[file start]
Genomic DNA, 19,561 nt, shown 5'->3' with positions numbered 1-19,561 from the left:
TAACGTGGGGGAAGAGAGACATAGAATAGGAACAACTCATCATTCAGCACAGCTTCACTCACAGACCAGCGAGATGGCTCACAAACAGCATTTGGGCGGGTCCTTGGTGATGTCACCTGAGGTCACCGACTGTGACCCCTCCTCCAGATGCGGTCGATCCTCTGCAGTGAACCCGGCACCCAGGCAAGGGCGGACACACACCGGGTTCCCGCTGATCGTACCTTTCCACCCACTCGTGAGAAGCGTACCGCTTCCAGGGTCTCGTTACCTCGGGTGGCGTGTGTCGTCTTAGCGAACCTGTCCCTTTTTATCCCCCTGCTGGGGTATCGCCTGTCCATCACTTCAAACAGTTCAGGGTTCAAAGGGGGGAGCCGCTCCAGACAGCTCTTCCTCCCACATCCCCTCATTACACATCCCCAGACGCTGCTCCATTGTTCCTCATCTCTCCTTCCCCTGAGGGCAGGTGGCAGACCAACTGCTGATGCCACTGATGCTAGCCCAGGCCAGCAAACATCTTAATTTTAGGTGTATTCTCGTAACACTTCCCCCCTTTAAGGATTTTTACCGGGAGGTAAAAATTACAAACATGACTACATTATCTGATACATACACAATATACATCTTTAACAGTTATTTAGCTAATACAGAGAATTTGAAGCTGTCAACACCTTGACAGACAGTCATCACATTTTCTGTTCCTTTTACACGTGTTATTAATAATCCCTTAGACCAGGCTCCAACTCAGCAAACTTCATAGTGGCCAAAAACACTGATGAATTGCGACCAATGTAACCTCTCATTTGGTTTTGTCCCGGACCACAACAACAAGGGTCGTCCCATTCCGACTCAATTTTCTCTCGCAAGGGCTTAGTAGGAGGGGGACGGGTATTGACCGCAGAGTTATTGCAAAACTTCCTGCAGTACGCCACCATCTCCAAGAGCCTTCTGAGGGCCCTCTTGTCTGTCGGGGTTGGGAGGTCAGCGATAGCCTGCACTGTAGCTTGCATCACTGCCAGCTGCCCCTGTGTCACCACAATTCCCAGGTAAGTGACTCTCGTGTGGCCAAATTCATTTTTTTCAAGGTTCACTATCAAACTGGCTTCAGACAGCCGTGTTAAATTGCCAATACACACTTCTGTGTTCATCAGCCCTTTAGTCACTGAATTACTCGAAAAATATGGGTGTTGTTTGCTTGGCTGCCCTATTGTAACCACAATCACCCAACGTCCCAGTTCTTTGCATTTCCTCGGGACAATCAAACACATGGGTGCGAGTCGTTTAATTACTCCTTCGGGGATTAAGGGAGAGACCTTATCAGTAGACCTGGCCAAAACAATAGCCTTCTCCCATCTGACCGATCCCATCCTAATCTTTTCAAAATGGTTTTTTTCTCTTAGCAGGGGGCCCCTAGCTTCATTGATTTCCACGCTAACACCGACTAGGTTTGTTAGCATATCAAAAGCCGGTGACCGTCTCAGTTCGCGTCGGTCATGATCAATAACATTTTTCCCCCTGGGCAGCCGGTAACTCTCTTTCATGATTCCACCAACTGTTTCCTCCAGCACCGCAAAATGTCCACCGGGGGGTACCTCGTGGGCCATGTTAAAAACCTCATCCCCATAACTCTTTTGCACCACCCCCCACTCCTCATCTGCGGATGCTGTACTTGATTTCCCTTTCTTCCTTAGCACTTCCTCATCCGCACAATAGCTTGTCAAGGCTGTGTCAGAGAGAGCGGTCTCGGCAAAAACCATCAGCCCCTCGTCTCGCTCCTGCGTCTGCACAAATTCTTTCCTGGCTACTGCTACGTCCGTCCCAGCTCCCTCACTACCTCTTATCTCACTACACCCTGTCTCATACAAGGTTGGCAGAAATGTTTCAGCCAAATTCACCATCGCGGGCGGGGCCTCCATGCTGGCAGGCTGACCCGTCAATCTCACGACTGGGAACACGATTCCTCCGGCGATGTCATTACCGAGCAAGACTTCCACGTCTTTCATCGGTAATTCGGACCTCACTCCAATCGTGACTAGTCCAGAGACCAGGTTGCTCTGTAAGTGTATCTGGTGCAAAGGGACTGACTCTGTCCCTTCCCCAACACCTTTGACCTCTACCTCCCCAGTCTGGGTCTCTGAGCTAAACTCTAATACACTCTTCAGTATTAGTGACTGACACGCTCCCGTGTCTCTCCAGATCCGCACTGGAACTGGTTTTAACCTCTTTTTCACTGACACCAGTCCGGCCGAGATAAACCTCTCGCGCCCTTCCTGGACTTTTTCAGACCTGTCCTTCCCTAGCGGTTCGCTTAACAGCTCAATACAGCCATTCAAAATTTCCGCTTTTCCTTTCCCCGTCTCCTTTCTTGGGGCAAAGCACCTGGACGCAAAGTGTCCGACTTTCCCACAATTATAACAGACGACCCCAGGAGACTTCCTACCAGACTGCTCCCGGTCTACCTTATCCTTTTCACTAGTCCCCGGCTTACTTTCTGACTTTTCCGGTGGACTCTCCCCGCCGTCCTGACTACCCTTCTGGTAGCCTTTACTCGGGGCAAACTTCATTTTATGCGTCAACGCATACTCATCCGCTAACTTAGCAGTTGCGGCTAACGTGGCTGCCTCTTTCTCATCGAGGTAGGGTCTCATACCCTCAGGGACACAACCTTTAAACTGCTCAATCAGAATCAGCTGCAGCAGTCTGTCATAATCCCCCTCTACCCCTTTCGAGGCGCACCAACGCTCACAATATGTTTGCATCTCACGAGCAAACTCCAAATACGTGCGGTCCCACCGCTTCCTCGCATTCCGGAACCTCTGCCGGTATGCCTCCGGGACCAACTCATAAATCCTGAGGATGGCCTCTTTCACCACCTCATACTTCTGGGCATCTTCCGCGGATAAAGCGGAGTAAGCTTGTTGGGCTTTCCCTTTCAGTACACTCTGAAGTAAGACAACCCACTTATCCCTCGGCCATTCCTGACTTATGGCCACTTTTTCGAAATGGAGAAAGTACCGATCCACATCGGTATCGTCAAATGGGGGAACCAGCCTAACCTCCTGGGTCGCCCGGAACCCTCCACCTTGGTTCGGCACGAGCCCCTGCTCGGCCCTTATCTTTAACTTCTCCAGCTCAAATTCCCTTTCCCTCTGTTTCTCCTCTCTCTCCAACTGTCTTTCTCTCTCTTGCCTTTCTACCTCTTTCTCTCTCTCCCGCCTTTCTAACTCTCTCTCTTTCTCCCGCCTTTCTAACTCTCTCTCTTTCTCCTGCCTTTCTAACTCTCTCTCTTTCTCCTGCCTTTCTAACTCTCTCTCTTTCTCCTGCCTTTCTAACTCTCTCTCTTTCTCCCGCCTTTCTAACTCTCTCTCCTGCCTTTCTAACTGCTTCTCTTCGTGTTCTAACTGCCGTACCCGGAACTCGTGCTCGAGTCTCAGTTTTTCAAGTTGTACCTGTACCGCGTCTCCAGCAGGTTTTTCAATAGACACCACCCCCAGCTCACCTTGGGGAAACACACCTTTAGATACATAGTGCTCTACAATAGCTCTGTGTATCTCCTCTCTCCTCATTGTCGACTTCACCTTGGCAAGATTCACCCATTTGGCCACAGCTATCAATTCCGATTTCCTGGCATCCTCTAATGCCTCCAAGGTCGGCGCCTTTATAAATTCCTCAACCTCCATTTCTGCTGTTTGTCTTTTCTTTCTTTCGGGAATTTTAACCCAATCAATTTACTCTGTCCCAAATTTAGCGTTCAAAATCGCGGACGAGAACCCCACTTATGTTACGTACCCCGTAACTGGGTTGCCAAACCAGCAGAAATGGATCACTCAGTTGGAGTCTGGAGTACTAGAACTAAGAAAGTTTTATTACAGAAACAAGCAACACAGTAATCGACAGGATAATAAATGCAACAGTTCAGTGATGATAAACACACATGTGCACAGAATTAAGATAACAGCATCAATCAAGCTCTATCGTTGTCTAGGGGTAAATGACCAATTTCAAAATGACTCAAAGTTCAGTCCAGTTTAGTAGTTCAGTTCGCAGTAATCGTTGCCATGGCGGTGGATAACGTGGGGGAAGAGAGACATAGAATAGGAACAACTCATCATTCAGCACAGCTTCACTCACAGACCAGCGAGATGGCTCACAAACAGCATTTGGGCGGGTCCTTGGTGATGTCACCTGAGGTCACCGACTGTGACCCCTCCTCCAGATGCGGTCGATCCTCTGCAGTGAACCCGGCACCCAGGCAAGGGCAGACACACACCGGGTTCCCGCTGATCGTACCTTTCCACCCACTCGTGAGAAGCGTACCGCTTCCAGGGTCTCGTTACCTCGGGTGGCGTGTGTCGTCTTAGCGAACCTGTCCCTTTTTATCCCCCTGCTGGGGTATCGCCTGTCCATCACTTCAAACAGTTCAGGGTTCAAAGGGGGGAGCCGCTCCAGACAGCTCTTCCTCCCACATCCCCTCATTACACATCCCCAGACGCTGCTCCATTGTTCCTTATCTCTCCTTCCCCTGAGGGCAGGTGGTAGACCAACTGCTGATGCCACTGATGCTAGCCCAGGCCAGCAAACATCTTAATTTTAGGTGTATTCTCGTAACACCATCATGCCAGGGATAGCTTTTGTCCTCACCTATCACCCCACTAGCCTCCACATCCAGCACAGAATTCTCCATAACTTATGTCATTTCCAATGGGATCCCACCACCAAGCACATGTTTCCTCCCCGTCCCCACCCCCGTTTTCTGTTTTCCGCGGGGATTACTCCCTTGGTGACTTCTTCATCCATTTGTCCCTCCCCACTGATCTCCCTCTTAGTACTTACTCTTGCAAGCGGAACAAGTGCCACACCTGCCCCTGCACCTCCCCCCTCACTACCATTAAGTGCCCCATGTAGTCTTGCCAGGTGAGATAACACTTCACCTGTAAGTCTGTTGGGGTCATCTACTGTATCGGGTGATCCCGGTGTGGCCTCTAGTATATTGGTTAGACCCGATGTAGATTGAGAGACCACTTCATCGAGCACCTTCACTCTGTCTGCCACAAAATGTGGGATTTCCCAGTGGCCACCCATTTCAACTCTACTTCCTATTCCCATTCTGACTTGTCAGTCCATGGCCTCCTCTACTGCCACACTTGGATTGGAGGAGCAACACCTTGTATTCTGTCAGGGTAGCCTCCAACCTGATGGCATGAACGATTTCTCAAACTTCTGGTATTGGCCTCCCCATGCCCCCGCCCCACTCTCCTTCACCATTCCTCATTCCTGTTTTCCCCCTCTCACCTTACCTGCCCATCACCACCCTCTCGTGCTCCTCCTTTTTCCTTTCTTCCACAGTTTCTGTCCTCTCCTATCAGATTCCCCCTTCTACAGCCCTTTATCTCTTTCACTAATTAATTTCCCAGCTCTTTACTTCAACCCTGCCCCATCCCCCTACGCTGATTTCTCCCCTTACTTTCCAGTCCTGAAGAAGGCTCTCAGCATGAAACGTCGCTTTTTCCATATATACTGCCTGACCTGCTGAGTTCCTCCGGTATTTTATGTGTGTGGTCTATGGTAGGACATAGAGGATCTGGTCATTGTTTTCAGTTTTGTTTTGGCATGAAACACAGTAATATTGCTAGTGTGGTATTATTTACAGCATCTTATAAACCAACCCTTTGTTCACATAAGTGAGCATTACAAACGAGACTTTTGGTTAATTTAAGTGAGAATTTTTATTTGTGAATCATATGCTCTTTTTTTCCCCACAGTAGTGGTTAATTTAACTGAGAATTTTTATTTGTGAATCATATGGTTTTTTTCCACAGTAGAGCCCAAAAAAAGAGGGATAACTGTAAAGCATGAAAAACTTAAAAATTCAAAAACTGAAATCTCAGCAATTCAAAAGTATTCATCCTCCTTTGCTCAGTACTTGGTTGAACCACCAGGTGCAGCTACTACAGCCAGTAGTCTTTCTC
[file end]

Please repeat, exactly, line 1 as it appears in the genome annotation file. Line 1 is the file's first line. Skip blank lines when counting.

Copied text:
Genomic DNA, 19,561 nt, shown 5'->3' with positions numbered 1-19,561 from the left: